Different currencies have met these conditions over time. Sometimes, as Barry Eichengreen and Marc Flandreau have shown, these conditions can be met by more than one currency at once, leading to a period of ongoing competition among two or more currencies. This was the case before World War I, when the German mark, the French franc, and the pound sterling were all in competition. This was later replaced by a decade or more of interwar competition between sterling and the dollar.
The dollar eventually won out, but not only because the US economy became larger than the British economy. Investors and central banks switched to the dollar because the British state was nearly bankrupted by two world wars and because Britain finally abandoned the gold standard in 1931. The United States also abandoned the gold standard, of course—in 1933—but continued growth in the US economy kept the dollar in the running for global reserve currency. Macroeconomic policies were looking worse in the United Kingdom as well. The British state increasingly turned toward an economy based on subsidies, price controls, and other regulations. The US economy also became more regulated, but it remained relatively free. In 1944, the Bretton Woods agreement finally sealed the deal: the dollar had replaced sterling. Under Bretton Woods, the dollar would remain tied to gold for international transactions among sovereign states, and other currencies were only pegged to gold via the dollar.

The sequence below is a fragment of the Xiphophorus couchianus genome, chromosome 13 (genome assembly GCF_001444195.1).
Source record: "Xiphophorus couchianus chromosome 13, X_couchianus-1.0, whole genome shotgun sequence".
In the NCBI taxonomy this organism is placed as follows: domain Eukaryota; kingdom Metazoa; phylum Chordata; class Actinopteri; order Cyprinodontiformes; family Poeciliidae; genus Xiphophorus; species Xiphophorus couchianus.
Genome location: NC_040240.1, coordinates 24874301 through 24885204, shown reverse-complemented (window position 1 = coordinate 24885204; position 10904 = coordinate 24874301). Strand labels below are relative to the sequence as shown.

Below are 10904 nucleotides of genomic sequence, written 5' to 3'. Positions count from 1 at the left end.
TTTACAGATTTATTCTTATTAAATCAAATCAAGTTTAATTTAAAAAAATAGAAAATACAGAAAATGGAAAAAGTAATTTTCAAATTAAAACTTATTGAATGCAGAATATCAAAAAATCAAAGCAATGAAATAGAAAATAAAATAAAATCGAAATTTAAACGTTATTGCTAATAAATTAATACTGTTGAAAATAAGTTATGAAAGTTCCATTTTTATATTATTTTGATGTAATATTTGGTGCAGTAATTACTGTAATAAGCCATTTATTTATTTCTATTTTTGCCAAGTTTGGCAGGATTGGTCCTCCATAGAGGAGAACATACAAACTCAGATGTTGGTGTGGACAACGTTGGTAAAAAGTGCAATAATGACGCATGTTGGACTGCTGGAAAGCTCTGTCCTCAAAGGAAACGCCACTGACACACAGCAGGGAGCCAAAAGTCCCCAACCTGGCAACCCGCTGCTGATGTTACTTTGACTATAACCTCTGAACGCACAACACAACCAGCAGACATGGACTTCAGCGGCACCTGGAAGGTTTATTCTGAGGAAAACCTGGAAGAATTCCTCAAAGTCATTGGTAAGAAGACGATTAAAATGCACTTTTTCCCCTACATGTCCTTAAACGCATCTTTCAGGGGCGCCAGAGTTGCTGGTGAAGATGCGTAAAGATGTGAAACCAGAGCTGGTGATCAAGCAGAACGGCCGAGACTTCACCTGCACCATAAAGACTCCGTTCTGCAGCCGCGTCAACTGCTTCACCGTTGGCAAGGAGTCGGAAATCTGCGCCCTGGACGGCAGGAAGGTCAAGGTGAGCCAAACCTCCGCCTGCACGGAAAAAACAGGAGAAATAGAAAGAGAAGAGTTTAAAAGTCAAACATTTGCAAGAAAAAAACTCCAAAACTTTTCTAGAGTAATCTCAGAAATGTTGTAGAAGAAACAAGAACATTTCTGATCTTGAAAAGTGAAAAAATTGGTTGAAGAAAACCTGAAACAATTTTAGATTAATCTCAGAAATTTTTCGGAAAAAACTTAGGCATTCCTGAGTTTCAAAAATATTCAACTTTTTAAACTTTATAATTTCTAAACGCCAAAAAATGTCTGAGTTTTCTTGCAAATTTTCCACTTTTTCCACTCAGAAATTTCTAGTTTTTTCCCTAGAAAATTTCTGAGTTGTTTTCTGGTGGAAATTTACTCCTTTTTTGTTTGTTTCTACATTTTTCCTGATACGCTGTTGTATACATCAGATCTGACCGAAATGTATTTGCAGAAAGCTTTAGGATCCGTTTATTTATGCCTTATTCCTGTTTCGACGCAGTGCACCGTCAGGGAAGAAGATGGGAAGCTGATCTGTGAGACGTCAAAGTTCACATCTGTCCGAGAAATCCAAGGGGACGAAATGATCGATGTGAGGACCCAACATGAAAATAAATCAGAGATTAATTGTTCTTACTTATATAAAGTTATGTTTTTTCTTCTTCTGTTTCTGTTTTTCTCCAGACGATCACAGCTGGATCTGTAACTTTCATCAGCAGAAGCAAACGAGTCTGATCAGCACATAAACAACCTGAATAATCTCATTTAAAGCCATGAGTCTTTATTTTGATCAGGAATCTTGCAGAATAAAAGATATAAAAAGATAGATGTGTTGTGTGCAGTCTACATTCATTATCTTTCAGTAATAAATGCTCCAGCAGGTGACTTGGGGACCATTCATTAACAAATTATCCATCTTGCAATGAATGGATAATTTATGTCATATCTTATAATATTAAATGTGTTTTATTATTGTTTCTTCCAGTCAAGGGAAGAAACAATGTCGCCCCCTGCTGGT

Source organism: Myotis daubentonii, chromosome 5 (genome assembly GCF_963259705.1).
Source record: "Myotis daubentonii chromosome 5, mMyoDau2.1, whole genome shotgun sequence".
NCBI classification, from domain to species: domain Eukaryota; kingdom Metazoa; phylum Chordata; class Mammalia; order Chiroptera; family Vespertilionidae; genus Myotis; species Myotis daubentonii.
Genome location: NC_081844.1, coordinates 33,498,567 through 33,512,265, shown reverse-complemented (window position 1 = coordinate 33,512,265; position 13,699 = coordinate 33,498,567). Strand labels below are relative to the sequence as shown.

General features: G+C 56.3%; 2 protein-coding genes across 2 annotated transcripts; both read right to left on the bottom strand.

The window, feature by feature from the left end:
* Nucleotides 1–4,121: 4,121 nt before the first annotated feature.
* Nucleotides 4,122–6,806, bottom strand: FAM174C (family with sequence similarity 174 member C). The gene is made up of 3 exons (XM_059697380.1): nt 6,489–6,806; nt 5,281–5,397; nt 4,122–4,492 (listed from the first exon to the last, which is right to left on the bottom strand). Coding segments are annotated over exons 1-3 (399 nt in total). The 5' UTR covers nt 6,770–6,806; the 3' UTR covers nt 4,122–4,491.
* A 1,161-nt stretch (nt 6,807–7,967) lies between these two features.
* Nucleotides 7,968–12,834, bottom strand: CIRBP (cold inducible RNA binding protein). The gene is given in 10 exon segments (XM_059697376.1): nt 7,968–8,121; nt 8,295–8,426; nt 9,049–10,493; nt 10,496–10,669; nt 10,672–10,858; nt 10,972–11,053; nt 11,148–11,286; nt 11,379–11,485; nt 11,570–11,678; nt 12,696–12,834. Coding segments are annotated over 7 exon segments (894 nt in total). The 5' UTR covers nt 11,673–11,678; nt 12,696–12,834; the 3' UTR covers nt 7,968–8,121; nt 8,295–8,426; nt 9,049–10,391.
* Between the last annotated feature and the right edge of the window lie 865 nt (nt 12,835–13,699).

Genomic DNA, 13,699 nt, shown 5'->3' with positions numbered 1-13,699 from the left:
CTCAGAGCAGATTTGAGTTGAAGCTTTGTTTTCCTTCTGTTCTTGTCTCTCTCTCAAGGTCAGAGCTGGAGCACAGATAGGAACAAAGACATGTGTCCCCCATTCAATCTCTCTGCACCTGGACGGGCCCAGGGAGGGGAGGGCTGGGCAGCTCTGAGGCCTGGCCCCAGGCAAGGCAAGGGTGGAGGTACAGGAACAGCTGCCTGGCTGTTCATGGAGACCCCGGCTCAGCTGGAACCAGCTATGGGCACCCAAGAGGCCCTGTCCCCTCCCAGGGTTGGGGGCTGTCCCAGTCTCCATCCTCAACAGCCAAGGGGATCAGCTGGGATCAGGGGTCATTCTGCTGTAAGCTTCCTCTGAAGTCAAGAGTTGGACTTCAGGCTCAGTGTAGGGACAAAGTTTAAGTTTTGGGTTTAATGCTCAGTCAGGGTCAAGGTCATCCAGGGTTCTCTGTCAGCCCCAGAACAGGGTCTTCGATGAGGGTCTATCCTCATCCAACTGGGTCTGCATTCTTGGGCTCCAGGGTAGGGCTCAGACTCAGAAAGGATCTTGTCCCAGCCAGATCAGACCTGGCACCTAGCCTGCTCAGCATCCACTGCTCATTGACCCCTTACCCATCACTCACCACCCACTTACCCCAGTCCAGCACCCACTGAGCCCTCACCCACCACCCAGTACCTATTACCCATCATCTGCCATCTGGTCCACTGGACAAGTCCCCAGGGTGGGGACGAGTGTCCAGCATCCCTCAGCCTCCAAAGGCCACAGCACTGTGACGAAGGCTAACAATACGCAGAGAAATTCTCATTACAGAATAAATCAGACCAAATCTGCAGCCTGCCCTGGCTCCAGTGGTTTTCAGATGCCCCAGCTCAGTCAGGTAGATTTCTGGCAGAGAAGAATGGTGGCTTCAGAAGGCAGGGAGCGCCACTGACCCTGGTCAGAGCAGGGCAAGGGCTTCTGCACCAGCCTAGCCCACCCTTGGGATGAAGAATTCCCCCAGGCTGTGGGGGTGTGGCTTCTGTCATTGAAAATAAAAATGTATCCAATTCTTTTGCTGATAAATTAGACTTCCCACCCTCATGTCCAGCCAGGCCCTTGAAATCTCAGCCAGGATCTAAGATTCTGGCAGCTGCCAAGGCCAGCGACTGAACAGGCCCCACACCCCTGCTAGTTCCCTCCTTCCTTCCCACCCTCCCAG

Bretton Woods did not make the dollar the global reserve currency by decree, however. The new agreement simply “made official” what was already clear about the dollar’s new status as the dominant reserve currency. Decades of war, instability, and monetary inflation had finally done in the currencies of Western Europe. This, coupled with the US’s new status as global industrial powerhouse, set the stage for decades of dollar dominance.